Secondly, the tree in Trafalgar Square is a gift from the people of Norway. They have sent one every year since 1947 to thank Britain for its support during the Second World War. (An interesting aside: the word “quisling”, meaning traitor, derives from the name of Norwegian Nazi collaborator Vidkun Quisling, who from 1942 until 1945 led the German-friendly government while the King of Norway took shelter in Britain.)
Evergreens of other kinds, such as holly, ivy, and mistletoe, have been part of a British Christmas for centuries. Borrowed from pagan winter festivals, they symbolise the promise of new life, whether in the form of spring or the birth of Christ.
The poinsettia, however, is a relative newcomer to the traditional Christmas canon of plants. Until recently, I’d assumed the only reason it pops up in shops in December is because of its festive colours. Not so.
The connection comes from a sweet Mexican legend…
A little Mexican girl was fretting because she was too poor to buy a birthday gift for Jesus, to lay at her local church’s manger scene, in keeping with village tradition. Suddenly an angel appeared, telling her to gather weeds from the roadside, because what mattered was not the cost of her gift, but what was in her heart. Her neighbours were scornful when she brought a bouquet of green weeds to the church, but in a heart-warming Christmas miracle, as she set them down on the altar, red flowers sprang up among the green leaves in the shape of the star of Bethlehem.
My first slightly frivolous thought on hearing the story was that it’s a Mexican take on my favourite carol, “In the Bleak Midwinter”: “What can I give him, poor as I am? I know, I’ll bring a poinsettia.”
As you probably know, the red parts of the poinsettia technically aren’t flowers at all, but leaves that have turned red. Its flowers are the tiny yellow buds at the centre of each cluster of red leaves. But modern botanical definitions don’t detract from the power of the legend.
While the name we use for the plant commemorates the American diplomat, Sir Joel Roberts Poinsett, who first imported cuttings from Mexico to the US in 1836, in Mexico, it’s known as flor de Navidad (Christmas flower) and flor de Nochebuena (flower of the Holy Night). The closest the Mexicans have to a Christmas tree is a decorated cactus.
Whatever greenery you choose to decorate your home this Christmas, I wish you joy and peace this festive season, and a New Year full of new life and hope.
This article first appeared in the Hawkesbury Parish News, December 2021
Further Festive Reading
Whether you are still Christmas shopping or you would some lighthearted and uplifting books to read during the holidays, you might like to take a look at these seasonal reads.
I’ve provided buying links in case you’d like to order them, but if you have any problems placing orders online, just let me know and I’ll arrange to send them to you myself.
Murder in the Manger – the third Sophie Sayers Village Mystery, a gentle, feel-good story that kicks off when the nativity play penned by Sophie goes somewhat off-script…
Stocking Fillers – the antidote to pre-Christmas stress, 12 funny stories about different aspects of the festive season, easy quick reads that make the perfect Secret Santa present or indeed a gift to self!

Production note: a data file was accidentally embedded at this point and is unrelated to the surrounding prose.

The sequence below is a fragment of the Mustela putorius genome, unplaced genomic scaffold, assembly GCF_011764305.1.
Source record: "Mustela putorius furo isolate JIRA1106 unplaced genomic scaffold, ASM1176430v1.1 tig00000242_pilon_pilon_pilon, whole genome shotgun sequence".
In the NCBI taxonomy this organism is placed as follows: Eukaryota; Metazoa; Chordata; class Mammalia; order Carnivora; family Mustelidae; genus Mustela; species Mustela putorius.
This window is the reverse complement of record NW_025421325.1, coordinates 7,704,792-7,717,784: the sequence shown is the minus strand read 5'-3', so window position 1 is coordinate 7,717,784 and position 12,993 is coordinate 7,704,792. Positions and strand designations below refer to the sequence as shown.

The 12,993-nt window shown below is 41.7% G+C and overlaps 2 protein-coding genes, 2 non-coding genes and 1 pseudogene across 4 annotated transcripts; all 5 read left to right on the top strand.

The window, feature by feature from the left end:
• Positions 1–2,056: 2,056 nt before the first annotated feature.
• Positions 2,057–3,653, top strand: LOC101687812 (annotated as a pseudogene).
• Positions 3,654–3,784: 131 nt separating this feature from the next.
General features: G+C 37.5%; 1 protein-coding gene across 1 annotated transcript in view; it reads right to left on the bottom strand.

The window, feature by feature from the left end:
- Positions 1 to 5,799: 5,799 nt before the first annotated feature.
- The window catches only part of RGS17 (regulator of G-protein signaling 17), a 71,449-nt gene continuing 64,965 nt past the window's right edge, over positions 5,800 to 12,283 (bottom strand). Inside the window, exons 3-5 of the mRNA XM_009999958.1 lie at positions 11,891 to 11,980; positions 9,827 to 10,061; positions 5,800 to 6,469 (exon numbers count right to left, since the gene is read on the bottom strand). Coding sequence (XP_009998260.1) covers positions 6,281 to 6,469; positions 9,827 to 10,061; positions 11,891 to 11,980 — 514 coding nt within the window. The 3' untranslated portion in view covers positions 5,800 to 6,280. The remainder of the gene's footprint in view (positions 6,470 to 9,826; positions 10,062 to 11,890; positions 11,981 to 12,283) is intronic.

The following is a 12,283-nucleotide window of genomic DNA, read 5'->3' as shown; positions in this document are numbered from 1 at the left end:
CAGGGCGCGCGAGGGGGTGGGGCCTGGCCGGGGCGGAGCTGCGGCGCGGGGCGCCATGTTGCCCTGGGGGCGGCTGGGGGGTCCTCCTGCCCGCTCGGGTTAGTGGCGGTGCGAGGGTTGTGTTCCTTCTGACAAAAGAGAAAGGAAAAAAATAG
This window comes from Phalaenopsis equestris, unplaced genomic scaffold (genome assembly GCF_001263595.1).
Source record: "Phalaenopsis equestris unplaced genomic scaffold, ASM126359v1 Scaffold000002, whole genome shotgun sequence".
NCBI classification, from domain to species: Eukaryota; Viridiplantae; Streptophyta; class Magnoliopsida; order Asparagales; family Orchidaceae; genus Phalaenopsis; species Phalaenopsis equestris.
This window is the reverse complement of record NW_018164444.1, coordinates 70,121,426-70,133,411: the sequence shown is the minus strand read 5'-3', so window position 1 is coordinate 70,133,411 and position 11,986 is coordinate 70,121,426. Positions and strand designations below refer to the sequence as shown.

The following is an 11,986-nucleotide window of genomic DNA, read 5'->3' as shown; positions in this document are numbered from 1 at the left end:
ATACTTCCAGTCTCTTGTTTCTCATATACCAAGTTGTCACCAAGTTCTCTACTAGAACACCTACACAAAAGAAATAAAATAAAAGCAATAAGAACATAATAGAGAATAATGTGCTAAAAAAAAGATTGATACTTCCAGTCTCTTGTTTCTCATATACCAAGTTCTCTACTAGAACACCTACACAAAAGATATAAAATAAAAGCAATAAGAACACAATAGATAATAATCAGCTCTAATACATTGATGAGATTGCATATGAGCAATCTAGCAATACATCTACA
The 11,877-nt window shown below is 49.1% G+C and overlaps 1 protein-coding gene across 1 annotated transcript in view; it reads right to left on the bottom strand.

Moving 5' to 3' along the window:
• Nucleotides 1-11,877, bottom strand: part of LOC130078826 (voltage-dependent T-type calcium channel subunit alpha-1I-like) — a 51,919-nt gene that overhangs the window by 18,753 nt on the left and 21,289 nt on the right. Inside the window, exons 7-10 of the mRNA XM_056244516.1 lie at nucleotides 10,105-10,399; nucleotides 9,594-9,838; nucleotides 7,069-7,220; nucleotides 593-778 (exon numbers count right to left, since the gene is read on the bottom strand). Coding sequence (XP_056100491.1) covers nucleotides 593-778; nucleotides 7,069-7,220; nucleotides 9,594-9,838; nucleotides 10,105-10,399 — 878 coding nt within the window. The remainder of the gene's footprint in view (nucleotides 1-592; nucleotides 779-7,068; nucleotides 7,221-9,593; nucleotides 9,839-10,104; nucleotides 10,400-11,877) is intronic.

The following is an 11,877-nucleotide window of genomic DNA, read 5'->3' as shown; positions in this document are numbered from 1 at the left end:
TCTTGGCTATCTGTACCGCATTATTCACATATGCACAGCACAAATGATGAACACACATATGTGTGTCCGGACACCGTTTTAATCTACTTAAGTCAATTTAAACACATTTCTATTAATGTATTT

For the penultimate post in my Travels with my Book series of guest authors, I’m delighted to welcome my good friend A A Abbott, who is so enthusiastic about her chosen destination of Birmingham, England that I reckon they should recruit her for the city’s tourist board!
The Birmingham in her books is the British one, in the West Midlands of England – not to be confused with Birmingham, Michigan or Birmingham, Alabama!
London and Bristol also feature in her stories, but Birmingham holds a very special place in her heart. Over to A A Abbott to explain why…
Birmingham is a big city with many suburbs too. Which particular part of Birmingham do you most like to write about?
Its attractive Victorian Jewellery Quarter and the creative Digbeth area.
Please tell us a little about your latest book to be set in Birmingham.
My psychological thriller Bright Liesis about a teenage girl plunged into a nightmarish situation. She runs away and ends up homeless in Digbeth, because that’s where her one-way coach ticket takes her. It’s also a place with a thriving club scene, which proves to be her salvation.
Bright Lies is my darkest story ever. I’ve also written a mystery thriller series about a glamorous young woman determined to make the world’s best vodka. If only she hadn’t tangled with gangsters when she was down on her luck…
These fun, fast stories feature Birmingham too. There are five books: The Bride’s Trail, The Vodka Trail, The Grass Trail, The Revenge Trail and The Final Trail. Each reads well as a standalone story, but together, they’re a gripping riches to rags to riches saga.
What makes Birmingham such a great setting for your stories?
Ever heard the saying that Birmingham has more canals than Venice?
It’s a city of contrasts: fascinating, friendly and fun. You’ll find canal-side cocktail bars, concrete towers and craftsmen making jewellery in Victorian workshops. There’s also an amazing sense of possibilities. The city is infused with a can-do attitude, so it’s the ideal place someone to turn their lives around. In Bright Lies, teenage Emily hits rock bottom and she needs to change in order to survive.